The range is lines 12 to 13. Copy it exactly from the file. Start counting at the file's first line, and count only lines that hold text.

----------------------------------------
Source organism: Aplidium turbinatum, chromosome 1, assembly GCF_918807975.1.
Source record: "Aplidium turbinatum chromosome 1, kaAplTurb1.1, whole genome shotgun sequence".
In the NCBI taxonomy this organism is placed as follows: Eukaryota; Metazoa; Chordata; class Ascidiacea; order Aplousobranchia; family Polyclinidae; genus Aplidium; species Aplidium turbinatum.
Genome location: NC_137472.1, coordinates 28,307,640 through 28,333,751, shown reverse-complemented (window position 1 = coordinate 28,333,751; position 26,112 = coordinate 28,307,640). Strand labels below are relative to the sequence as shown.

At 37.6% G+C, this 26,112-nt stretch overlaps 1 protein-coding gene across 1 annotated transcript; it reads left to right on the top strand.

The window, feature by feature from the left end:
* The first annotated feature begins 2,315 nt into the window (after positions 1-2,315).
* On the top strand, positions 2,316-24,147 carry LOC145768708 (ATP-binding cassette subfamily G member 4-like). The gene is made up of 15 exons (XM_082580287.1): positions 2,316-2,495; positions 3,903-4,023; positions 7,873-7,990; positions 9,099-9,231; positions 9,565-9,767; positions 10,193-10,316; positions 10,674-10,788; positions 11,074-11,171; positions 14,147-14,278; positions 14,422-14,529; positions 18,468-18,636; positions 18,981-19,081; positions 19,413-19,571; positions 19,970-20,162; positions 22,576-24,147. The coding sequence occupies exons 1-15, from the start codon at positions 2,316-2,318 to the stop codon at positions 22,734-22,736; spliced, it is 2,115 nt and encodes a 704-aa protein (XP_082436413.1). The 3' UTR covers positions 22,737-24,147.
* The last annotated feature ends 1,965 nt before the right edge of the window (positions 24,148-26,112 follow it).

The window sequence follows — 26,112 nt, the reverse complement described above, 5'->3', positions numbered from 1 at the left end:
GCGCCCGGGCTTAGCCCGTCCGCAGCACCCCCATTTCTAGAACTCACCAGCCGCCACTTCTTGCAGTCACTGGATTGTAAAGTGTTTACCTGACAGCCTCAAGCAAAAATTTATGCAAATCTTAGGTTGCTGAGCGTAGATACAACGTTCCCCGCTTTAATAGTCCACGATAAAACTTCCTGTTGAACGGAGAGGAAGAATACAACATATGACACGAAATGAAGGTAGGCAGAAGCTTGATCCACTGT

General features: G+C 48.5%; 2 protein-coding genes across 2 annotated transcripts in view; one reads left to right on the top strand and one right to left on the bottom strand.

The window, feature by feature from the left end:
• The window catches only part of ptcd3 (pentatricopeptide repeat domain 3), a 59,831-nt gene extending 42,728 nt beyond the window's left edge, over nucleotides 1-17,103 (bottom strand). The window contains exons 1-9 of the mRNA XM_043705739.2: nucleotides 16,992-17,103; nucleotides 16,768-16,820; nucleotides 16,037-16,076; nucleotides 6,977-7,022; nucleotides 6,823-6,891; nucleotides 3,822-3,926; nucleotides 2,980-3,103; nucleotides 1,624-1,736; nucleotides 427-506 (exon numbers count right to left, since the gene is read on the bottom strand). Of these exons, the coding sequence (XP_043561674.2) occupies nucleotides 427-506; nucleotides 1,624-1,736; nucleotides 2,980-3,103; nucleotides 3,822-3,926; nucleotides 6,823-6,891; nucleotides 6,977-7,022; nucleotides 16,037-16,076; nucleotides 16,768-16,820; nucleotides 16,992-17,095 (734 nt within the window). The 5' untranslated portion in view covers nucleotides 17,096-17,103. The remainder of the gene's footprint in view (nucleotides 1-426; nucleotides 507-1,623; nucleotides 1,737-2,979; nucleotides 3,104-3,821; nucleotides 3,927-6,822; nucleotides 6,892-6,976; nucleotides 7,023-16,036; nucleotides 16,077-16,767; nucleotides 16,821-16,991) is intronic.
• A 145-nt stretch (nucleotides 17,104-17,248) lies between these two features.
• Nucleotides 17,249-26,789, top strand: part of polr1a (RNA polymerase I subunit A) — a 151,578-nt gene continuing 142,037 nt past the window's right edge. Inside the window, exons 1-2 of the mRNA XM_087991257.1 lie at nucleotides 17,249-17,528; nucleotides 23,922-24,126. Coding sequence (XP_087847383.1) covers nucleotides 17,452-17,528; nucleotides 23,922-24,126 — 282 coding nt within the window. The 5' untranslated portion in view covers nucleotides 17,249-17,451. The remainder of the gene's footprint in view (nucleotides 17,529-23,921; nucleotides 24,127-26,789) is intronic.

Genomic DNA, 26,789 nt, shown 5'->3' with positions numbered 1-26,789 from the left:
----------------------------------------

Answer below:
General features: G+C 48.5%; 2 protein-coding genes across 2 annotated transcripts in view; one reads left to right on the top strand and one right to left on the bottom strand.

The window, feature by feature from the left end: